I stumbled upon Genesis by Bernard Beckett at the Book Loft and it seemed like a great fit for me: slim YA post-apocalyptic novel with a philosophical twist. I was inexplicably without reading material and needed to kill some time before a meeting that had been pushed back. so I picked this up and dove in.
Allow me to steal PW’s plot summation:
Anax, the dedicated student historian at the center of Beckett’s brutal dystopian novel, lives far in the future—the distant past events of the 21st century are taught in classrooms. The world of that era, we learn, was ravaged by plague and decay, the legacy of the Last War. Only the island Republic, situated near the bottom of the globe, remained stable and ordered, but at the cost of personal freedom. Anax, hoping her scholarly achievements will gain her entrance to the Academy, which rules her society, has extensively studied Adam Forde, a brilliant and rebellious citizen of the Republic who fought for human dignity in the midst of a regimented, sterile society. To join the Academy’s ranks, Anax undergoes a test before three examiners, and as the examination progresses, it becomes clear that her interpretations of Adam’s life defy conventional thought and there may be more to Adam—and the Academy—than she had imagined.
It turned out to be a quick entertaining read with some meaty philosophical issues in the middle and twist at the end. It struck me as a sort of interesting experiment; not entirely successful but worth doing and enjoyable.
The first half of the book basically sets the scene. Through the dialog during the examination Anax gives an overview of the history that led up to her chosen subject, Adam Forde, and sets the scene of his actions which play a critical role in the history, or myths, of the The Republic as it exists in Anax’s time.
Forde goes against authority and breaks rank in order to save a young girl. His trial stirs up popular sentiment instead of rallying the populace to the authorities. With this in mind they decide against execution and instead assign him the job of acclimatizing a robot with artificial intelligence.
There has been an effort to bring these sophisticated robots up to human or near human levels through prolonged interaction with humans. The mahcines were programmed with the ability to learn and grow but on a number of occasions something had gone wrong and the robots had turned on the humans and killed them.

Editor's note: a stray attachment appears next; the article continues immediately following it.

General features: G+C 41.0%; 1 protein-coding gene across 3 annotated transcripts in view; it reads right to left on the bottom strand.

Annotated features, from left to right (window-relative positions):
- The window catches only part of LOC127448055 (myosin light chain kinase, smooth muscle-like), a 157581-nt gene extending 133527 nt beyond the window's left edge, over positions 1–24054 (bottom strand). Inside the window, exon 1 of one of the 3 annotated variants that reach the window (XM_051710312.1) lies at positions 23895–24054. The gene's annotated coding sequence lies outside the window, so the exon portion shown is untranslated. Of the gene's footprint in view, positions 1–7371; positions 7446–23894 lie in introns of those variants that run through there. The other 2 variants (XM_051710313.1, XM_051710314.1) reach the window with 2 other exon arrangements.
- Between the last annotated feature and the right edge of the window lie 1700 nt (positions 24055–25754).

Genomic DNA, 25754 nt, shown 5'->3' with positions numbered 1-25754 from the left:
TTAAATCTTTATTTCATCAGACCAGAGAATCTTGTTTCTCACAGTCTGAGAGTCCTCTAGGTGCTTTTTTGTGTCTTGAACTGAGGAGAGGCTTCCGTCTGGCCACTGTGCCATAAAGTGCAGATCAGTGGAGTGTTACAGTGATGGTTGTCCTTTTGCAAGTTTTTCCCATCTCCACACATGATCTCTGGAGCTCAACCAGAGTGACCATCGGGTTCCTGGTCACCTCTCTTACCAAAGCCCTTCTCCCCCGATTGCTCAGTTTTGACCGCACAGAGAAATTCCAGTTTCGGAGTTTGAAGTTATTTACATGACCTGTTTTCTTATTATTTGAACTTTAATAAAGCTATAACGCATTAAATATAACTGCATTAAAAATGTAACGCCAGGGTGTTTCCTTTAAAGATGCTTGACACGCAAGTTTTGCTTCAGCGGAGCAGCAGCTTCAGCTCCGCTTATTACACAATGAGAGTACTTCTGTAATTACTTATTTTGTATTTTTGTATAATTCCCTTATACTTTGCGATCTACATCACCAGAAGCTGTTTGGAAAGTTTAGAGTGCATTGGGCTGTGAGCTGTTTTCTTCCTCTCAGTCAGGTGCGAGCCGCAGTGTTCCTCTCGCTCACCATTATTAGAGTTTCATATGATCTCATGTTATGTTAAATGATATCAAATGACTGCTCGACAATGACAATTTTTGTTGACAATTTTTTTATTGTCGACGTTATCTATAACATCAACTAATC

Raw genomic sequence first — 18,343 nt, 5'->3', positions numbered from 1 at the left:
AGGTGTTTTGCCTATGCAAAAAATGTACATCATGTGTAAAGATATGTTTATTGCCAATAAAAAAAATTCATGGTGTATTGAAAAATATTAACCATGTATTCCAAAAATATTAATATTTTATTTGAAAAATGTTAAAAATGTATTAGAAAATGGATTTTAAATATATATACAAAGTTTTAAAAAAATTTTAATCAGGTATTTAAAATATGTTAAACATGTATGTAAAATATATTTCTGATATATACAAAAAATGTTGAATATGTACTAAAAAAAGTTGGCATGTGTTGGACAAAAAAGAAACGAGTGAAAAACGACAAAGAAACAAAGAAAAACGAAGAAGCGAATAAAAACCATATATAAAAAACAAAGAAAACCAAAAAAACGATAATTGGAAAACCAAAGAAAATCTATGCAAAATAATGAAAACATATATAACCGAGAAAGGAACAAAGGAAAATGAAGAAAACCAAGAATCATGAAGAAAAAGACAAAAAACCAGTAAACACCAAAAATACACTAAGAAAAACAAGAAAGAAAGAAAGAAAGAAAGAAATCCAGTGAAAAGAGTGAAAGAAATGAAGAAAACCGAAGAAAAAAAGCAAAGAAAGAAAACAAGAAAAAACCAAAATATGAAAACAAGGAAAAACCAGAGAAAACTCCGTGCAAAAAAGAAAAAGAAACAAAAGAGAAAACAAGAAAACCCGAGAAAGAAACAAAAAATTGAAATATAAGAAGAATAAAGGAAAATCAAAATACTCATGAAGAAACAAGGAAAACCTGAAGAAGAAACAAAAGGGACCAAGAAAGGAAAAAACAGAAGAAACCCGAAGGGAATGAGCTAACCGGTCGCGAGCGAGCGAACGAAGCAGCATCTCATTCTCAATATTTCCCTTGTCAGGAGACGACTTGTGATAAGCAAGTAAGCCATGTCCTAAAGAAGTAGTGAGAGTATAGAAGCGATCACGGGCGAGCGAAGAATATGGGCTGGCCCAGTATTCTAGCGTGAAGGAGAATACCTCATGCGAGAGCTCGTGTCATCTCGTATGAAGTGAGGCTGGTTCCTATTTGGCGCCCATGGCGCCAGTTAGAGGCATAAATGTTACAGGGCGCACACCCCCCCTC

This interaction between Adam and the robot dubbed ART is the philosophical meat of the book. Art and Adam have an extended conversation about consciousness and what makes humans different from very sophisticated computers.
At first Adam is resistant, to the point of violence, to Art’s way of thinking. But slowly he begins to change his mind. It is just as this story is building to its conclusion – one that Anax thought she understood both the history and her own take on that history – the examiners at the Academy reveal a twist that changes her – and the readers – perspective on everything.
This is one of those books that is more about ideas than it is about literature; and it starddles that line between art and philosophy somewhat awkwardly. As such it works on multiple levels. You have the Greek aspect with nods to Plato, Socrates, Pericles, etc. And The Republic looks much like the famous philosopher’s ideas about how society should be structured. But this is also distracting because it isn’t a perfect fit; the ancient versus modern apocolypse, etc.
And while the examination provides an effective structure – for the most part – on which to hang the story line, trying to fit in the events leading up to the conversation between Adam and Art isn’t easy and Beckett gets bogged down on occasion.
The writing isn’t particular noteworthy but the story is interesting enough, and the book short enough, that the reader’s imagination will carry them forward; provided they are interested in the subject matter Beckett is exploring.
I have a feeling the deeper your knowledge, or interest in, the philosophy involved the more you might enjoy the book. Or perhaps too much knowledge spoils the over-simplified version, I don’t know. I felt like I wanted to go back and brush up on my Plato and The Republic in order to see the deeper connections. This certainly had the feel of a book you could read twice and enjoy it.
In the end, Genesis seems to have succeeded by not trying to do too much. It is a clever and interesting fictional exploration of some deep and difficult questions but it is short enough and simply enough not to bore you. And the twist at the end should bring a smile to your face as you re-think the story in light of the revelation (even if you saw it coming I think it is handled well).
Complete Review adds a note that is worth quoting as it provides some useful background on the books publication but also serves as fitting summation:
Originally published as a children’s/young adult title in New Zealand, Genesis is apparently being presented as an adult title in the US; the UK publisher is trying to have it both ways by releasing it both in adult and YA versions (i.e. with different book-covers). There’s nothing childish about the book, but it is relatively simple sci-fi, and is certainly accessible to younger readers — and probably far more satisfying to them. Nevertheless, it is also enjoyable for mature audiences. It succeeds far more as a novel of ideas than for any literary value (although the presentation — mainly in dialogue — is intriguing enough), and the ideas dealt with here should be of interest to readers of all ages.
I agree. The simplicity and accessibility make it a good fit for younger readers while at the same time making it a refreshing read for older folks.
So if you are looking to explore ideas but don’t want to start with a heavy tome check out Genesis.